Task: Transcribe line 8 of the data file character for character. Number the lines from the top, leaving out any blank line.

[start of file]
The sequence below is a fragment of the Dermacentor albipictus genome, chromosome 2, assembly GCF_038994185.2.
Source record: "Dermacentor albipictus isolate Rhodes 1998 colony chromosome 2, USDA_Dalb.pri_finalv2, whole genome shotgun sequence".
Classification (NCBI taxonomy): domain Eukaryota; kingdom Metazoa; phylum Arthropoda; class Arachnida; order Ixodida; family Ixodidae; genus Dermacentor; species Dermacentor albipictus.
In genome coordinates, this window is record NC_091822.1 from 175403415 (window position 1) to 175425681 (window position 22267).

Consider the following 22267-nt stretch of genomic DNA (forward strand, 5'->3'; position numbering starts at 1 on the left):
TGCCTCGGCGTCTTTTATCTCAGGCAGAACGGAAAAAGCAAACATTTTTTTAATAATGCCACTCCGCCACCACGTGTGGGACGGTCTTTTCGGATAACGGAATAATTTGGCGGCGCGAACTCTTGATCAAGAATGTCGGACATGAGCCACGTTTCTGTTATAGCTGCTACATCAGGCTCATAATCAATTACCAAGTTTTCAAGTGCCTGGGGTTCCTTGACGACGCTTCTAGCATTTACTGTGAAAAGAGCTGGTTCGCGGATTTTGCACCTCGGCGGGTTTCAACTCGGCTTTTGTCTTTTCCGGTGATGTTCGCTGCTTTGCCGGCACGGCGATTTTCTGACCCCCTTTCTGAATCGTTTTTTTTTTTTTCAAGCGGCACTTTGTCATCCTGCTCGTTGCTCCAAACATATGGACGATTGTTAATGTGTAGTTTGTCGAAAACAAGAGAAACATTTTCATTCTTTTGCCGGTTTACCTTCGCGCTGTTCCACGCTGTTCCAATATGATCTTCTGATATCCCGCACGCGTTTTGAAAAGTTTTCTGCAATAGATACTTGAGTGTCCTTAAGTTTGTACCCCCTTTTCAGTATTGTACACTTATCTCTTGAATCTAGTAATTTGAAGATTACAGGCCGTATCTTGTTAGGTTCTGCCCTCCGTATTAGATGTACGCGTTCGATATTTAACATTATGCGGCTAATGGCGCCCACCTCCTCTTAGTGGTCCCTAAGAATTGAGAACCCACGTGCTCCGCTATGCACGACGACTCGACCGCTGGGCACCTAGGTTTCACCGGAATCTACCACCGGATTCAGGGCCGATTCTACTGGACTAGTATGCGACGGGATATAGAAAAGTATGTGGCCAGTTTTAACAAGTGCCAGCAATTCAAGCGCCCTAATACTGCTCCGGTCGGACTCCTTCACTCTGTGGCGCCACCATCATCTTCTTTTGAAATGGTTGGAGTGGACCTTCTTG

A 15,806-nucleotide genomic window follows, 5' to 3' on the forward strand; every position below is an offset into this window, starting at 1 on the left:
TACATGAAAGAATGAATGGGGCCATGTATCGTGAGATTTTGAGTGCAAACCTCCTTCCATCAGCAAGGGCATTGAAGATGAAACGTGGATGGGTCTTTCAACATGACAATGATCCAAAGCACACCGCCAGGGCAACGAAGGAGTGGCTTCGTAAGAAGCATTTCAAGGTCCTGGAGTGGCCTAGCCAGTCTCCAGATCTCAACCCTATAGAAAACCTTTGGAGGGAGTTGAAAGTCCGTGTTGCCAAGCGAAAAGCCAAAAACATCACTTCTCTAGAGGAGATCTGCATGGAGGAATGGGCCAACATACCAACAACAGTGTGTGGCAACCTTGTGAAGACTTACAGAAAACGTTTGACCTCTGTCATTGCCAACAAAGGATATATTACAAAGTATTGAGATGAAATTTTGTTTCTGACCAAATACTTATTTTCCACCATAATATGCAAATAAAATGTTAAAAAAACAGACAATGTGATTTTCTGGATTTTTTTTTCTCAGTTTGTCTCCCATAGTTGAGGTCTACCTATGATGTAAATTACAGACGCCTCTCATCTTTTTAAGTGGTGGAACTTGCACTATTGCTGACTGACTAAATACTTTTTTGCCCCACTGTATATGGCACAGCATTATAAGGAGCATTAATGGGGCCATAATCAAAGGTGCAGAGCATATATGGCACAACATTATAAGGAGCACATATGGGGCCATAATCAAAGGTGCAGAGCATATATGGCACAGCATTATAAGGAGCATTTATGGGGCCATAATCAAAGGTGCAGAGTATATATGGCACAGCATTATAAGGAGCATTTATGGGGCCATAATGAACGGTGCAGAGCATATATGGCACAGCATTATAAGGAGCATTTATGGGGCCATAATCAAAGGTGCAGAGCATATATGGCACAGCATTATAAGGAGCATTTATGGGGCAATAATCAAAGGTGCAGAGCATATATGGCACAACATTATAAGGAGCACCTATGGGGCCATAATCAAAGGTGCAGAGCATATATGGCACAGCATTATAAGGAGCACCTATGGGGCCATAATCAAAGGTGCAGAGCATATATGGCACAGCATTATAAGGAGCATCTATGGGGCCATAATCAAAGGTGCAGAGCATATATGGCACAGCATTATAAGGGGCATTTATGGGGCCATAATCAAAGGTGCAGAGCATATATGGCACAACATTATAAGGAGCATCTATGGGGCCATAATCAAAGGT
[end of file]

TACATGAAAGAATGAATGGGGCCATGTATCGTGAGATTTTGAGTGCAAACCTCCTTCCATCAGCAAGGGCATTGAAGATGAAACGTGGATGGGTCTTTCAACATGACAATGATCCAAAGCACACCGCCAGGGCAACGAAGGAGTGGCTTCGTAAGAAGCATTTCAAGGTCCTGGAGTGGCCTAGCCAGTCTCCAGATCTCAACCCTATAGAAAACCTTTGGAGGGAGTTGAAAGTCCGTGTTGCCAAGCGAAAAGCCAAAAACATCACTTCTCTAGAGGAGATCTGCATGGAGGAATGGGCCAACATACCAACAACAGTGTGTGGCAACCTTGTGAAGACTTACAGAAAACGTTTGACCTCTGTCATTGCCAACAAAGGATATATTACAAAGTATTGAGATGAAATTTTGTTTCTGACCAAATACTTATTTTCCACCATAATATGCAAATAAAATGTTAAAAAAACAGACAATGTGATTTTCTGGATTTTTTTTTCTCAGTTTGTCTCCCATAGTTGAGGTCTACCTATGATGTAAATTACAGACGCCTCTCATCTTTTTAAGTGGTGGAACTTGCACTATTGCTGACTGACTAAATACTTTTTTGCCCCACTGTATATGGCACAGCATTATAAGGAGCATTAATGGGGCCATAATCAAAGGTGCAGAGCATATATGGCACAACATTATAAGGAGCACATATGGGGCCATAATCAAAGGTGCAGAGCATATATGGCACAGCATTATAAGGAGCATTTATGGGGCCATAATCAAAGGTGCAGAGTATATATGGCACAGCATTATAAGGAGCATTTATGGGGCCATAATGAACGGTGCAGAGCATATATGGCACAGCATTATAAGGAGCATTTATGGGGCCATAATCAAAGGTGCAGAGCATATATGGCACAGCATTATAAGGAGCATTTATGGGGCAATAATCAAAGGTGCAGAGCATATATGGCACAACATTATAAGGAGCACCTATGGGGCCATAATCAAAGGTGCAGAGCATATATGGCACAGCATTATAAGGAGCACCTATGGGGCCATAATCAAAGGTGCAGAGCATATATGGCACAGCATTATAAGGAGCATCTATGGGGCCATAATCAAAGGTGCAGAGCATATATGGCACAGCATTATAAGGGGCATTTATGGGGCCATAATCAAAGGTGCAGAGCATATATGGCACAACATTATAAGGAGCATCTATGGGGCCATAATCAAAGGT